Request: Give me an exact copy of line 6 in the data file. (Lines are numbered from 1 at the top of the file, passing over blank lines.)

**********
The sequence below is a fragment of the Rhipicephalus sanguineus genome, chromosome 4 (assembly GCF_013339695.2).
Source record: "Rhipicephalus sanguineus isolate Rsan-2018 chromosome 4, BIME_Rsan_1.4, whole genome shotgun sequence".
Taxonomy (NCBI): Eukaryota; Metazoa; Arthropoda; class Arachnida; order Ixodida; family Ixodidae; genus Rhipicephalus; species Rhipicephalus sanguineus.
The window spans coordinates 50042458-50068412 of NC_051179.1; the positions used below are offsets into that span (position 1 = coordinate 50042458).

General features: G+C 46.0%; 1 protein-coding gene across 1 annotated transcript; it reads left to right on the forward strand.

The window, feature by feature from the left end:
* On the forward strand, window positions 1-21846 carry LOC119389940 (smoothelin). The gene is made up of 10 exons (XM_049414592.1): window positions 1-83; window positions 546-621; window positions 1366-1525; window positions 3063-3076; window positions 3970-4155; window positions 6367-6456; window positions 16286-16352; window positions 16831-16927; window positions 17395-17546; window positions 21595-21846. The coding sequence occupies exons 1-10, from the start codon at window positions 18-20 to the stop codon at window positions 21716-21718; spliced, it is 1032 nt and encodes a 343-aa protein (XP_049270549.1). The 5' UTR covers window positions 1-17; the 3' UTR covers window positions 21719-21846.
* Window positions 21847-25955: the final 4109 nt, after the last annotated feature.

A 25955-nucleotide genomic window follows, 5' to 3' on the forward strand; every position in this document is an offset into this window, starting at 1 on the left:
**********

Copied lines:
The window, feature by feature from the left end: